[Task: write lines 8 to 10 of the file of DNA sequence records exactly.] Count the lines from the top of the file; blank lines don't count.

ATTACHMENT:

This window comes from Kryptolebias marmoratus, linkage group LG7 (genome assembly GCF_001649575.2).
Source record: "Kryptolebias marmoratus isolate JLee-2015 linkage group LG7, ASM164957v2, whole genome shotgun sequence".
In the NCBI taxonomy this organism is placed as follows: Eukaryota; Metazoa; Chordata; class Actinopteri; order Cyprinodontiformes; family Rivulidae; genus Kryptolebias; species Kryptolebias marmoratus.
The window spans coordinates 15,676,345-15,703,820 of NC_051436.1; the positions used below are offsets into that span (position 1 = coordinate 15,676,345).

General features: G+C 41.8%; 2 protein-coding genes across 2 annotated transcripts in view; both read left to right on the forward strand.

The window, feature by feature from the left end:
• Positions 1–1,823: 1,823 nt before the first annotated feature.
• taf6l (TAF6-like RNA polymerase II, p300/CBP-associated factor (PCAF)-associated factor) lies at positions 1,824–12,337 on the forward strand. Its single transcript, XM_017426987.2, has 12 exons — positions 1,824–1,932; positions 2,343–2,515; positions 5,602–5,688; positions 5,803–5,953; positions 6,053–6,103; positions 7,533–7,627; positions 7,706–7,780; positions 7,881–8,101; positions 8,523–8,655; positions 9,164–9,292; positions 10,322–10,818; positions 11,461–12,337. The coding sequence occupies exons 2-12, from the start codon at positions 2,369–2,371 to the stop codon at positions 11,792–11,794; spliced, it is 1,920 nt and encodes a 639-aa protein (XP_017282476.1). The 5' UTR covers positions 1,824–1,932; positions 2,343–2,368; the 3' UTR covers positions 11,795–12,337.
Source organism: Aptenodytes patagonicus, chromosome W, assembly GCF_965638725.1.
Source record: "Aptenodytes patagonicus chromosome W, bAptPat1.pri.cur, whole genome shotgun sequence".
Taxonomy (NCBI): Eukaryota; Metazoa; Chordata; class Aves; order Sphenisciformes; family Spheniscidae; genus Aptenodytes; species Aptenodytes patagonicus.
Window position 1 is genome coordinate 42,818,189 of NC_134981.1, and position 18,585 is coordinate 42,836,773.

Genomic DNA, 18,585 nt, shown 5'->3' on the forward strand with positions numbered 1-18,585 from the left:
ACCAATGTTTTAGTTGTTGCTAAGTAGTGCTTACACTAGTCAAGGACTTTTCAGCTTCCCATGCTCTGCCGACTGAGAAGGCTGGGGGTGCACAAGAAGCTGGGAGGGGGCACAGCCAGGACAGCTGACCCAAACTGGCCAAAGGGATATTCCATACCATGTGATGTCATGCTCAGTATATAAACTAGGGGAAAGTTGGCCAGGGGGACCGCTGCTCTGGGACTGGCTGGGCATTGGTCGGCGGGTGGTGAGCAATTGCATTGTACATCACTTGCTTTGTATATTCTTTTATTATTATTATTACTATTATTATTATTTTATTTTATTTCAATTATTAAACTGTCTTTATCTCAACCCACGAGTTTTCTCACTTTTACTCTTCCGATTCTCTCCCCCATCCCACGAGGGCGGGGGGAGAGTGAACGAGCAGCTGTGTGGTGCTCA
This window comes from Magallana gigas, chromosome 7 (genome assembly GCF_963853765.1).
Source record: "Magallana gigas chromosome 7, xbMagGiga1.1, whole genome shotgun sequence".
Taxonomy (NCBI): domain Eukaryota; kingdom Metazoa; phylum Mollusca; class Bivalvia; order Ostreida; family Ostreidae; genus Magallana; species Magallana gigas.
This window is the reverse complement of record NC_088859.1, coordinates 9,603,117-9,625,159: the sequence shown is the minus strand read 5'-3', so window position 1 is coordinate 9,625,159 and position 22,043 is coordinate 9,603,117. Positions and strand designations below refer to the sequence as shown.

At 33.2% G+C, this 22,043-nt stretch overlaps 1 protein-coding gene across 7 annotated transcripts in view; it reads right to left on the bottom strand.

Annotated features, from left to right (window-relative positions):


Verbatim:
• taf6l (TAF6-like RNA polymerase II, p300/CBP-associated factor (PCAF)-associated factor) lies at positions 1,824–12,337 on the forward strand. Its single transcript, XM_017426987.2, has 12 exons — positions 1,824–1,932; positions 2,343–2,515; positions 5,602–5,688; positions 5,803–5,953; positions 6,053–6,103; positions 7,533–7,627; positions 7,706–7,780; positions 7,881–8,101; positions 8,523–8,655; positions 9,164–9,292; positions 10,322–10,818; positions 11,461–12,337. The coding sequence occupies exons 2-12, from the start codon at positions 2,369–2,371 to the stop codon at positions 11,792–11,794; spliced, it is 1,920 nt and encodes a 639-aa protein (XP_017282476.1). The 5' UTR covers positions 1,824–1,932; positions 2,343–2,368; the 3' UTR covers positions 11,795–12,337.
Source organism: Aptenodytes patagonicus, chromosome W, assembly GCF_965638725.1.
Source record: "Aptenodytes patagonicus chromosome W, bAptPat1.pri.cur, whole genome shotgun sequence".